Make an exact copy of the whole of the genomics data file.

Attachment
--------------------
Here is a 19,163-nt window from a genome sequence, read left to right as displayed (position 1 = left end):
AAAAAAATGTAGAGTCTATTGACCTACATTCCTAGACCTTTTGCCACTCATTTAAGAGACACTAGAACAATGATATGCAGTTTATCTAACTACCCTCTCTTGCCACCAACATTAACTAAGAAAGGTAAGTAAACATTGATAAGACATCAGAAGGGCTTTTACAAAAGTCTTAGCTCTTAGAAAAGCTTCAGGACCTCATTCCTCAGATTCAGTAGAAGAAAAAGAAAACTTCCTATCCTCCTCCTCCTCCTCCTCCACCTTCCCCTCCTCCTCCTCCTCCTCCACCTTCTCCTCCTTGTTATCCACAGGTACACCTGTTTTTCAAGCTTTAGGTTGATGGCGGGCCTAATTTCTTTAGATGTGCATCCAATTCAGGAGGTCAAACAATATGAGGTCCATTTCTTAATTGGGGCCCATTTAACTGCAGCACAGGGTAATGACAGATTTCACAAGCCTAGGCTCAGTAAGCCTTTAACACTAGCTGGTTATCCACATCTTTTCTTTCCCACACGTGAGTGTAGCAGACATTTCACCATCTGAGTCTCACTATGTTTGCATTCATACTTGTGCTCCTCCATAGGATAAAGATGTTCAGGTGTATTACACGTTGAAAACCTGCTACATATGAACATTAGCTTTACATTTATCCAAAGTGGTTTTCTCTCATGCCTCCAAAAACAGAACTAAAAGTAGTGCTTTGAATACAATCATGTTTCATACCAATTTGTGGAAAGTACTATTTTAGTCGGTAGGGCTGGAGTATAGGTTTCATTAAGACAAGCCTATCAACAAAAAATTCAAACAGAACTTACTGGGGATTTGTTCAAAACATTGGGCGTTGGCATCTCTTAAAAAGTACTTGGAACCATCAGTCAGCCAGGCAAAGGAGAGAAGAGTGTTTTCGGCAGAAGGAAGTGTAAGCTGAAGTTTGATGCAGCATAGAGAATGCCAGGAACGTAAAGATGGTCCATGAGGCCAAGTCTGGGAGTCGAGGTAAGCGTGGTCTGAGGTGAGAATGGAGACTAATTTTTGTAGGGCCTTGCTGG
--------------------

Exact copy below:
Here is a 19,163-nt window from a genome sequence, read left to right as displayed (position 1 = left end):
AAAAAAATGTAGAGTCTATTGACCTACATTCCTAGACCTTTTGCCACTCATTTAAGAGACACTAGAACAATGATATGCAGTTTATCTAACTACCCTCTCTTGCCACCAACATTAACTAAGAAAGGTAAGTAAACATTGATAAGACATCAGAAGGGCTTTTACAAAAGTCTTAGCTCTTAGAAAAGCTTCAGGACCTCATTCCTCAGATTCAGTAGAAGAAAAAGAAAACTTCCTATCCTCCTCCTCCTCCTCCTCCACCTTCCCCTCCTCCTCCTCCTCCTCCACCTTCTCCTCCTTGTTATCCACAGGTACACCTGTTTTTCAAGCTTTAGGTTGATGGCGGGCCTAATTTCTTTAGATGTGCATCCAATTCAGGAGGTCAAACAATATGAGGTCCATTTCTTAATTGGGGCCCATTTAACTGCAGCACAGGGTAATGACAGATTTCACAAGCCTAGGCTCAGTAAGCCTTTAACACTAGCTGGTTATCCACATCTTTTCTTTCCCACACGTGAGTGTAGCAGACATTTCACCATCTGAGTCTCACTATGTTTGCATTCATACTTGTGCTCCTCCATAGGATAAAGATGTTCAGGTGTATTACACGTTGAAAACCTGCTACATATGAACATTAGCTTTACATTTATCCAAAGTGGTTTTCTCTCATGCCTCCAAAAACAGAACTAAAAGTAGTGCTTTGAATACAATCATGTTTCATACCAATTTGTGGAAAGTACTATTTTAGTCGGTAGGGCTGGAGTATAGGTTTCATTAAGACAAGCCTATCAACAAAAAATTCAAACAGAACTTACTGGGGATTTGTTCAAAACATTGGGCGTTGGCATCTCTTAAAAAGTACTTGGAACCATCAGTCAGCCAGGCAAAGGAGAGAAGAGTGTTTTCGGCAGAAGGAAGTGTAAGCTGAAGTTTGATGCAGCATAGAGAATGCCAGGAACGTAAAGATGGTCCATGAGGCCAAGTCTGGGAGTCGAGGTAAGCGTGGTCTGAGGTGAGAATGGAGACTAATTTTTGTAGGGCCTTGCTGG